The XFL is pushing back racial barriers in football with its head coaching hires

In 2001, the XFL had two black head coaches among its eight franchises, or 25% of its head coaches. In the previous NFL season, out of 30 teams, there were two full-time head coaches of color, representing less than 7% of the league. The 2020 XFL season had three out of eight black head coaches; that would be 37.5%. The 2019 NFL season saw four minority coaches out of 32, for just 12.5%.

On Wednesday, the XFL announced its roster of eight head coaches for its third season. Four of the eight (an even 50%) are African American. To start the 2021 season, five of the NFL’s 32 head coaches were minorities — 15.6%. Small sample sizes aside, the XFL has always been ahead of the curve in providing opportunities for black head coaches, in increasing percentages with each restart; these are opportunities that don’t always seem to be available at the top level of professional football.

There are more than just numbers, however. If you look at the coaching experience of XFL head coaches by race, the results are startling: White head coaches have 114 years of experience among the four (just Wade Phillips, Bob Stoops and Jim Haslett have to 113 years alone), including 34 years as head coach at the collegiate or professional level. Contrast that with the four black head coaches, who collectively have 38 years of coaching experience and only 14 as a head coach — all those years belonging to Reggie Barlow.

The NFL’s lack of diversity among its head coaches is not a new story; The Rooney Rule was instituted in 2002 in hopes of solving the problem. Teams needed to interview at least one minority candidate for head coaching positions. The rule did not have the desired effect, to the point that it has since been changed to require teams to now interview two minority candidates for head coaching positions, as well as one for coordinator openings. The NFL is so desperate for teams to increase its minority presence in the front offices that if a team loses a person of color to another team for the position of head coach or general manager, the team she was hired on is rewarded with a third round. compensatory choice in the next draft.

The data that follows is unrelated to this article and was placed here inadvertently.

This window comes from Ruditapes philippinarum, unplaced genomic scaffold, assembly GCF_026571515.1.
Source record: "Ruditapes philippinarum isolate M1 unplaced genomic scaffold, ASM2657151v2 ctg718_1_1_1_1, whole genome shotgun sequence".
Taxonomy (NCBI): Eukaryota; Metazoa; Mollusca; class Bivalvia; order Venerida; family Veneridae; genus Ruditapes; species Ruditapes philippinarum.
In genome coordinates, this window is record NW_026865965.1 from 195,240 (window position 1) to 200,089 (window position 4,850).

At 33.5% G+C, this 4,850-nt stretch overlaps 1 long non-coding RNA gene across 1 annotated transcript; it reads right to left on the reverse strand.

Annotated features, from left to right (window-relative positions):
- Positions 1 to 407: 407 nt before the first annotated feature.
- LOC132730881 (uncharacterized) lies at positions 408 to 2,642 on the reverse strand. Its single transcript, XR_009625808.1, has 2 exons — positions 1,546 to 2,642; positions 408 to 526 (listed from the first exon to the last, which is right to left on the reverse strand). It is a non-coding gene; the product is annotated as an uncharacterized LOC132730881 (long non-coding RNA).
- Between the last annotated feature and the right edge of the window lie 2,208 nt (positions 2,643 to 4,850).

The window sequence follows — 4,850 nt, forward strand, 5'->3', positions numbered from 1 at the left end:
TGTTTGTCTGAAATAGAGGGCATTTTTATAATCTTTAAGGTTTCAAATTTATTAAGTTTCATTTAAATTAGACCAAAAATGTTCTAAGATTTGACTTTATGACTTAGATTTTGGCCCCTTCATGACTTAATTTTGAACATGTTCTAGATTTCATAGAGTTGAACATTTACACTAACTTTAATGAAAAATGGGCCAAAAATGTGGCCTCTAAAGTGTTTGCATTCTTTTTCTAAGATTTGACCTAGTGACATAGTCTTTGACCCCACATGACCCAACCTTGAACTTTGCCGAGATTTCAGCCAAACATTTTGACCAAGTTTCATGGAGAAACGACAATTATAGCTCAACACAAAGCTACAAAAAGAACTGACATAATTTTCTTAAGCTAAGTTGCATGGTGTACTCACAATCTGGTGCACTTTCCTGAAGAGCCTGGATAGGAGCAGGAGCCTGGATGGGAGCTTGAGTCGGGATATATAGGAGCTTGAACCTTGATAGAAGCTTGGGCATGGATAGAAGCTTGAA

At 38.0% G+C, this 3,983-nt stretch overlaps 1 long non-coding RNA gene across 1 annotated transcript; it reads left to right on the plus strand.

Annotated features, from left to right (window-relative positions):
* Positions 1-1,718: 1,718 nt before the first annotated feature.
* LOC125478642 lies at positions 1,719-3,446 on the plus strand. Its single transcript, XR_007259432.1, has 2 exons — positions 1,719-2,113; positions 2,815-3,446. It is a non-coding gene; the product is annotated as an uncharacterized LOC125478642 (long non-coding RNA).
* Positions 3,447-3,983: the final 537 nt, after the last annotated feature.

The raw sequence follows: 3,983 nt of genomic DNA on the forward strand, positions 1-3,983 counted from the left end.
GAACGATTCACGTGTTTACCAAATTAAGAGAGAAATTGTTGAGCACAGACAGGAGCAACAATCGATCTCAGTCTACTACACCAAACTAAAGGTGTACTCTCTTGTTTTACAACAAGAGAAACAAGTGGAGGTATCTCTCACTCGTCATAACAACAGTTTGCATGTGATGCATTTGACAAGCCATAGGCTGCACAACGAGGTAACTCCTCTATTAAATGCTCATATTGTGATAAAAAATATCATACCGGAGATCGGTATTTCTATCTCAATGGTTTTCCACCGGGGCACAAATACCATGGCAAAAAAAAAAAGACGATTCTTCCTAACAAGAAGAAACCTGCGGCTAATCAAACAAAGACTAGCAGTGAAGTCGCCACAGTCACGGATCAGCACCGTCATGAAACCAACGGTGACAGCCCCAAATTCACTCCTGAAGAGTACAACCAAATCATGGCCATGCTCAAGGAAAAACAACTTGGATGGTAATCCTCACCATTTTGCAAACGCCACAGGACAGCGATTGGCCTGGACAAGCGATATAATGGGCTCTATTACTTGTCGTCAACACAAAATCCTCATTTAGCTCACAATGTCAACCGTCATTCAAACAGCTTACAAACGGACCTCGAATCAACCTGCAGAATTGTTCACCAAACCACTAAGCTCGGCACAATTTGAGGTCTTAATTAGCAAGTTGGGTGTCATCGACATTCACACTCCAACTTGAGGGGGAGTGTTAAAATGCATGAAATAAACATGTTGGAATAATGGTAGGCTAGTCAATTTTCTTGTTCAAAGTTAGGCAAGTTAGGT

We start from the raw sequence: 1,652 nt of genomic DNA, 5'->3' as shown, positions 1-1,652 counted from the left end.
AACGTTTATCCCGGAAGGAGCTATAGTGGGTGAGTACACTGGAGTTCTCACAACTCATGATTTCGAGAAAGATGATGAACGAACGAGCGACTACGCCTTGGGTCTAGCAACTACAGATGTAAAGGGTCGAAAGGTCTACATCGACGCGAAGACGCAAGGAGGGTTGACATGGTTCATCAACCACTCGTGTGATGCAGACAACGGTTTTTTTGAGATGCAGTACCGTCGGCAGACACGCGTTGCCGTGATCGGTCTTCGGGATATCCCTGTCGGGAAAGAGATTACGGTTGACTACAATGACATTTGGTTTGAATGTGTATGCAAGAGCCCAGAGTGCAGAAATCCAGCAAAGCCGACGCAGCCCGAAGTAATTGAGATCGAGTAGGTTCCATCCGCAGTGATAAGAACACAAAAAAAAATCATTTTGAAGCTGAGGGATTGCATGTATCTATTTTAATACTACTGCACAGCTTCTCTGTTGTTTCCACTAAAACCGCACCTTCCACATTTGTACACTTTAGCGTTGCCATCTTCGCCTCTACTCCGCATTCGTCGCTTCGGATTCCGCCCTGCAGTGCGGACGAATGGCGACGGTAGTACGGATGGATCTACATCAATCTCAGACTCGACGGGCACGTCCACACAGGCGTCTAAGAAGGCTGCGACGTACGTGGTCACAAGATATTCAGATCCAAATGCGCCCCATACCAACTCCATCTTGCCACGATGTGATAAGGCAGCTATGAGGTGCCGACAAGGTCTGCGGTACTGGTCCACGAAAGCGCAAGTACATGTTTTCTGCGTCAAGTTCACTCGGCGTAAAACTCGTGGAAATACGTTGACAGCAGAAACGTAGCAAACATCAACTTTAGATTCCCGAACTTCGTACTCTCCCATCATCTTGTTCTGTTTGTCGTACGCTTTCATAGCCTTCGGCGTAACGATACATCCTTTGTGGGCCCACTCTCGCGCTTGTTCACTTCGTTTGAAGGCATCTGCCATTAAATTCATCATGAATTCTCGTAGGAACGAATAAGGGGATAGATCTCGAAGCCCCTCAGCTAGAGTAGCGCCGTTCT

A study by the Institute for Diversity and Ethics in Sports at the University of Central Florida showed that by 2021, more than 70% of NFL players were people of color. This makes the lack of diversity in positions of power in the league all the more damning: the percentage of NFL assistant coaches who are African-American fluctuates between 35 and 40 percent depending on the year. African-American general managers make up 16% of the league; there are only two black team presidents.

Former Miami Dolphins head coach Brian Flores’ lawsuit against his ex-employer, the NFL, and others has laid bare the problems with the NFL’s hiring practices in great detail. Flores and others who have since joined the lawsuit, Ray Horton and Steve Wilks, describe a fictional process in which black coaches are only interviewed to satisfy the Rooney rule, rarely shaken fairly.

The XFL will not have this problem. Dany Garcia, born to Cuban parents, and Dwayne Johnson, whose father was black and mother Samoan, have made diversity and inclusion a big part of what they want to do with the league. In an interview with SI.com shortly after buying the XFL out of bankruptcy, Garcia said she wanted to surround herself with “…people who want to do good, who seek diversity and inclusion. It is extremely important.

According to an ESPN.com article in August 2020, “Garcia said diversity and inclusion will be ‘a relevant and responsible conversation’ across the league… ‘we will have the best people in the best positions, and it will be diverse and inclusive and that’s how it should be.

The word “inclusiveness” appears as one of the four pillars of the XFL brand, as revealed two weeks ago. In its description, the word “opportunities” is also used. For many coaches of color, being part of the XFL is an opportunity they might not have been afforded otherwise.